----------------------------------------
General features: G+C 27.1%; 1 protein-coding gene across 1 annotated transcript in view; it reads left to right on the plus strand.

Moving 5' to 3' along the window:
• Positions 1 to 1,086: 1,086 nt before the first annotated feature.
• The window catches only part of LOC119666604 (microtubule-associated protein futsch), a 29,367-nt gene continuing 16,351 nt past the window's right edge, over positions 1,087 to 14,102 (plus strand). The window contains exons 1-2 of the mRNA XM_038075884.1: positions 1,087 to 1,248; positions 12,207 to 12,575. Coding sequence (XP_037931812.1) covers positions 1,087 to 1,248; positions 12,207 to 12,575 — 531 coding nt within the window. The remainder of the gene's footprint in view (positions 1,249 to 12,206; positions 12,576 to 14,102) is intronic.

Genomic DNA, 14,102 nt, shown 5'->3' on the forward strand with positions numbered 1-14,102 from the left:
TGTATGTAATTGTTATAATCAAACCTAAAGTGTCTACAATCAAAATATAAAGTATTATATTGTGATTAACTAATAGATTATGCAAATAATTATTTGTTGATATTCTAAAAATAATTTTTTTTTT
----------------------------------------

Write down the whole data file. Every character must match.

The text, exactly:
General features: G+C 27.1%; 1 protein-coding gene across 1 annotated transcript in view; it reads left to right on the plus strand.

Moving 5' to 3' along the window:
• Positions 1 to 1,086: 1,086 nt before the first annotated feature.
• The window catches only part of LOC119666604 (microtubule-associated protein futsch), a 29,367-nt gene continuing 16,351 nt past the window's right edge, over positions 1,087 to 14,102 (plus strand). The window contains exons 1-2 of the mRNA XM_038075884.1: positions 1,087 to 1,248; positions 12,207 to 12,575. Coding sequence (XP_037931812.1) covers positions 1,087 to 1,248; positions 12,207 to 12,575 — 531 coding nt within the window. The remainder of the gene's footprint in view (positions 1,249 to 12,206; positions 12,576 to 14,102) is intronic.

Genomic DNA, 14,102 nt, shown 5'->3' on the forward strand with positions numbered 1-14,102 from the left:
TGTATGTAATTGTTATAATCAAACCTAAAGTGTCTACAATCAAAATATAAAGTATTATATTGTGATTAACTAATAGATTATGCAAATAATTATTTGTTGATATTCTAAAAATAATTTTTTTTTT